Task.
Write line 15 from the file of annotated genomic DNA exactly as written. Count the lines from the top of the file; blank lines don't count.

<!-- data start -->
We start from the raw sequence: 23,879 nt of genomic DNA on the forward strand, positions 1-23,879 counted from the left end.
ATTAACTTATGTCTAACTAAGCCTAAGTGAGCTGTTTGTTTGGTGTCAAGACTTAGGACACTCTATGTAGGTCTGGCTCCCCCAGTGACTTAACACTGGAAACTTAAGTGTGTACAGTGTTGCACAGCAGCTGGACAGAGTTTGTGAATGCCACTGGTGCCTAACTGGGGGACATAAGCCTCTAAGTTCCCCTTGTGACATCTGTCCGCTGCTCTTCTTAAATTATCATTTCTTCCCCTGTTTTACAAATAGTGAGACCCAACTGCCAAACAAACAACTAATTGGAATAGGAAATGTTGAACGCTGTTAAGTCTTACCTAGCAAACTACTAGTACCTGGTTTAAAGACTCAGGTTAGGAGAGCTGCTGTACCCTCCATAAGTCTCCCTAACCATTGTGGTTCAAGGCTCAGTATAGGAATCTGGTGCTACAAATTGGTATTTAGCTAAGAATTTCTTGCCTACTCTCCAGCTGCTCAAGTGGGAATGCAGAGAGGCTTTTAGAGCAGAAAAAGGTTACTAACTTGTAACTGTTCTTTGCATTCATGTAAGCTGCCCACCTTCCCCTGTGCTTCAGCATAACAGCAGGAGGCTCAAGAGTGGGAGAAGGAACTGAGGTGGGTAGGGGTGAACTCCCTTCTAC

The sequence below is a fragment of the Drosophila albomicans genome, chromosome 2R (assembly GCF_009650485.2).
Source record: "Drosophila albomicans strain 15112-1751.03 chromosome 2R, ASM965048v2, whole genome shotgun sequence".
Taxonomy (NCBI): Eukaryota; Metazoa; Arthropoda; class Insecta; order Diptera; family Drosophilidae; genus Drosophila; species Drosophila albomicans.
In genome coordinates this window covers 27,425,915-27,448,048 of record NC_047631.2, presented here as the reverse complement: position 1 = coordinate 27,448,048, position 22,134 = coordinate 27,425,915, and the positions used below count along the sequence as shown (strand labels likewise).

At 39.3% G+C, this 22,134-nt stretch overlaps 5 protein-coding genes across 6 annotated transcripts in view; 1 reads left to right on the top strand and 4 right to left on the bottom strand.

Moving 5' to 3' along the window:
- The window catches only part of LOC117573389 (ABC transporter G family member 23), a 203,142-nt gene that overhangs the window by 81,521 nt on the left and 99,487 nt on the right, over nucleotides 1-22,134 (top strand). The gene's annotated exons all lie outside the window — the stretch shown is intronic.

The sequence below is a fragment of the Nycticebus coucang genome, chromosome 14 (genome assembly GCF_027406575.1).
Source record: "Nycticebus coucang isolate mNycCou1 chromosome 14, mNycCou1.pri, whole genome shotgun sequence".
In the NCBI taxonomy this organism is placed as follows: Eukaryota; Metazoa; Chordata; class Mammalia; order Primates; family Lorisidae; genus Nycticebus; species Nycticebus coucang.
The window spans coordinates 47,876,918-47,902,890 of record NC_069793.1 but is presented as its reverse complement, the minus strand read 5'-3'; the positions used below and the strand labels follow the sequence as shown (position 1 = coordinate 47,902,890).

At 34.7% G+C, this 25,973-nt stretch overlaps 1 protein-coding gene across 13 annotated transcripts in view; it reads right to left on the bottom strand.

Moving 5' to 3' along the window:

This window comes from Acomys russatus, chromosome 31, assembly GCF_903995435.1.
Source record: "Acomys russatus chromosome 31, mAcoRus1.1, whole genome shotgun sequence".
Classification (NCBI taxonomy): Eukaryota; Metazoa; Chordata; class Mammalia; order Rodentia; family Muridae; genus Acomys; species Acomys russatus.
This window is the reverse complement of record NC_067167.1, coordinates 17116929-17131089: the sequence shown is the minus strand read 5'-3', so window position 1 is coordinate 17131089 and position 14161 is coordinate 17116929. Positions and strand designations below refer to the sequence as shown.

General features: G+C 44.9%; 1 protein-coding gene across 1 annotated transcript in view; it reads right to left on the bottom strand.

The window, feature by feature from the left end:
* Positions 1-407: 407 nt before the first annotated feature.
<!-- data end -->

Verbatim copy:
Moving 5' to 3' along the window: